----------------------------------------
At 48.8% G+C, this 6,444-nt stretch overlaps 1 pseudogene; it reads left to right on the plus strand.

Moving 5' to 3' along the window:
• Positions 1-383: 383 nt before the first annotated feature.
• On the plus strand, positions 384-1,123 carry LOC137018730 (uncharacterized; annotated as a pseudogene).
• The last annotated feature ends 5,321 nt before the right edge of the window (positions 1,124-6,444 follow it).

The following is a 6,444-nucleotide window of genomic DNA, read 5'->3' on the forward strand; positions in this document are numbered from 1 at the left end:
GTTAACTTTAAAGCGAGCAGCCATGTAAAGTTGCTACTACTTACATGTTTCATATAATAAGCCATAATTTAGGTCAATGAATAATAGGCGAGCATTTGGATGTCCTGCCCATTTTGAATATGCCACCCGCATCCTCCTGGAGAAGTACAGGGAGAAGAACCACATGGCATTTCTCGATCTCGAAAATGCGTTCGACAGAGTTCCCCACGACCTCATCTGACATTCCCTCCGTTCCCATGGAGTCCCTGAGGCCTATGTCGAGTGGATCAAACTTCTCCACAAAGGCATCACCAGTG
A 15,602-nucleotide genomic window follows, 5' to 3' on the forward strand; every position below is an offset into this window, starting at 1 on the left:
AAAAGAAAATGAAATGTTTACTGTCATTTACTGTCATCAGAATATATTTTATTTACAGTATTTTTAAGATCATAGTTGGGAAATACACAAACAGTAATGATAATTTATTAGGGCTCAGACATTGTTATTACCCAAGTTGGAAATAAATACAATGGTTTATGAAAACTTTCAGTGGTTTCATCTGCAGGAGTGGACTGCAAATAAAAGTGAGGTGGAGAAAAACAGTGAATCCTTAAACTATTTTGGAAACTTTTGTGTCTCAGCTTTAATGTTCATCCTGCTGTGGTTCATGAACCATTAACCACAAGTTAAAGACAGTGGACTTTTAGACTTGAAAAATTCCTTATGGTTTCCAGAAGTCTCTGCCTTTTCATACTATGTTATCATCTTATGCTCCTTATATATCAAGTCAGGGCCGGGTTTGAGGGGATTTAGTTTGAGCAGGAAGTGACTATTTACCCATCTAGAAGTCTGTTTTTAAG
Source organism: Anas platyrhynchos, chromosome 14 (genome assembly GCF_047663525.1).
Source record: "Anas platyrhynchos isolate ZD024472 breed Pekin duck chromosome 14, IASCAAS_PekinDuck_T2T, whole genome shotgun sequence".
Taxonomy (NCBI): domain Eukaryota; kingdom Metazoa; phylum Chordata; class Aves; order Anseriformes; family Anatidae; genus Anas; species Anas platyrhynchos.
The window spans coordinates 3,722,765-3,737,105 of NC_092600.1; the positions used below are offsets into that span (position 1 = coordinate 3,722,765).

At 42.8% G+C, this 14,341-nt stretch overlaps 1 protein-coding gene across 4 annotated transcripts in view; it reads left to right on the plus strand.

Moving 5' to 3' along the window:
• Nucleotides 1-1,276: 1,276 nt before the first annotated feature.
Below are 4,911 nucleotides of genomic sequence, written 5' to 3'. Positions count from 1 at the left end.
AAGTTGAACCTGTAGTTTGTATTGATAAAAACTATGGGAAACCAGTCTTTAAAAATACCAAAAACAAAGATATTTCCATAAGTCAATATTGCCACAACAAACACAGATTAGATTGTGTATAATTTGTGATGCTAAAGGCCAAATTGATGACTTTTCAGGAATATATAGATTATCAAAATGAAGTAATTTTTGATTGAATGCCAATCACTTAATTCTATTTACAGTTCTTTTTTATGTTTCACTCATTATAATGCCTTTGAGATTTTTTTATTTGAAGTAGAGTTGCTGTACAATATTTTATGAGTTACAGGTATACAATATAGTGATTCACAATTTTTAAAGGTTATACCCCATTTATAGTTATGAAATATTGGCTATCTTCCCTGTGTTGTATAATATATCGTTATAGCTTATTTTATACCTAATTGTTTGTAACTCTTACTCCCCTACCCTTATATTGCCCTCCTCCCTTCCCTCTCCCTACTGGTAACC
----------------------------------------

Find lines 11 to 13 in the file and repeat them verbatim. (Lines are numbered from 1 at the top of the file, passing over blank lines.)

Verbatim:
Source record: "Anas platyrhynchos isolate ZD024472 breed Pekin duck chromosome 14, IASCAAS_PekinDuck_T2T, whole genome shotgun sequence".
Taxonomy (NCBI): domain Eukaryota; kingdom Metazoa; phylum Chordata; class Aves; order Anseriformes; family Anatidae; genus Anas; species Anas platyrhynchos.
The window spans coordinates 3,722,765-3,737,105 of NC_092600.1; the positions used below are offsets into that span (position 1 = coordinate 3,722,765).